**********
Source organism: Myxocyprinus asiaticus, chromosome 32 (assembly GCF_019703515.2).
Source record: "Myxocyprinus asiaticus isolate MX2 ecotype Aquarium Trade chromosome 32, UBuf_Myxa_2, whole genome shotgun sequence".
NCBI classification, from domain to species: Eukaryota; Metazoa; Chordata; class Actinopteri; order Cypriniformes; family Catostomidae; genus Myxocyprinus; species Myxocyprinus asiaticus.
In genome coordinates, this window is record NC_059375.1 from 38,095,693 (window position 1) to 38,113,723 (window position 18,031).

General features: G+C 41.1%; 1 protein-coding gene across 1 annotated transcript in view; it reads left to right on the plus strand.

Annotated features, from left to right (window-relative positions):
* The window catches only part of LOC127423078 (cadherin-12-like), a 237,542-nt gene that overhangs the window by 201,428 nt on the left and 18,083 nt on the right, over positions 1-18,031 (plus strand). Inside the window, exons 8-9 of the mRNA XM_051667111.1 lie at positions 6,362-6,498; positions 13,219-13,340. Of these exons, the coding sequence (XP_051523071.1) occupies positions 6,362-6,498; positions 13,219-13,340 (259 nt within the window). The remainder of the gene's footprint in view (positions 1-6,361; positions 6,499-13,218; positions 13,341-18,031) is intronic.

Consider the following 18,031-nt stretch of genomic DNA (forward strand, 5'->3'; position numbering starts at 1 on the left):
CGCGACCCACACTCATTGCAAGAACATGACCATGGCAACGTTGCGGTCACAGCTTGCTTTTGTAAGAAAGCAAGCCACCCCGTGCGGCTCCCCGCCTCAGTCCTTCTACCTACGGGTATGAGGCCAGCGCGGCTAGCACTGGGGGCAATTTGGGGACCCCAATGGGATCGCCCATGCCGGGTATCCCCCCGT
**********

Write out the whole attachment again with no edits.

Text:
Source organism: Myxocyprinus asiaticus, chromosome 32 (assembly GCF_019703515.2).
Source record: "Myxocyprinus asiaticus isolate MX2 ecotype Aquarium Trade chromosome 32, UBuf_Myxa_2, whole genome shotgun sequence".
NCBI classification, from domain to species: Eukaryota; Metazoa; Chordata; class Actinopteri; order Cypriniformes; family Catostomidae; genus Myxocyprinus; species Myxocyprinus asiaticus.
In genome coordinates, this window is record NC_059375.1 from 38,095,693 (window position 1) to 38,113,723 (window position 18,031).

General features: G+C 41.1%; 1 protein-coding gene across 1 annotated transcript in view; it reads left to right on the plus strand.

Annotated features, from left to right (window-relative positions):
* The window catches only part of LOC127423078 (cadherin-12-like), a 237,542-nt gene that overhangs the window by 201,428 nt on the left and 18,083 nt on the right, over positions 1-18,031 (plus strand). Inside the window, exons 8-9 of the mRNA XM_051667111.1 lie at positions 6,362-6,498; positions 13,219-13,340. Of these exons, the coding sequence (XP_051523071.1) occupies positions 6,362-6,498; positions 13,219-13,340 (259 nt within the window). The remainder of the gene's footprint in view (positions 1-6,361; positions 6,499-13,218; positions 13,341-18,031) is intronic.

Consider the following 18,031-nt stretch of genomic DNA (forward strand, 5'->3'; position numbering starts at 1 on the left):
CGCGACCCACACTCATTGCAAGAACATGACCATGGCAACGTTGCGGTCACAGCTTGCTTTTGTAAGAAAGCAAGCCACCCCGTGCGGCTCCCCGCCTCAGTCCTTCTACCTACGGGTATGAGGCCAGCGCGGCTAGCACTGGGGGCAATTTGGGGACCCCAATGGGATCGCCCATGCCGGGTATCCCCCCGT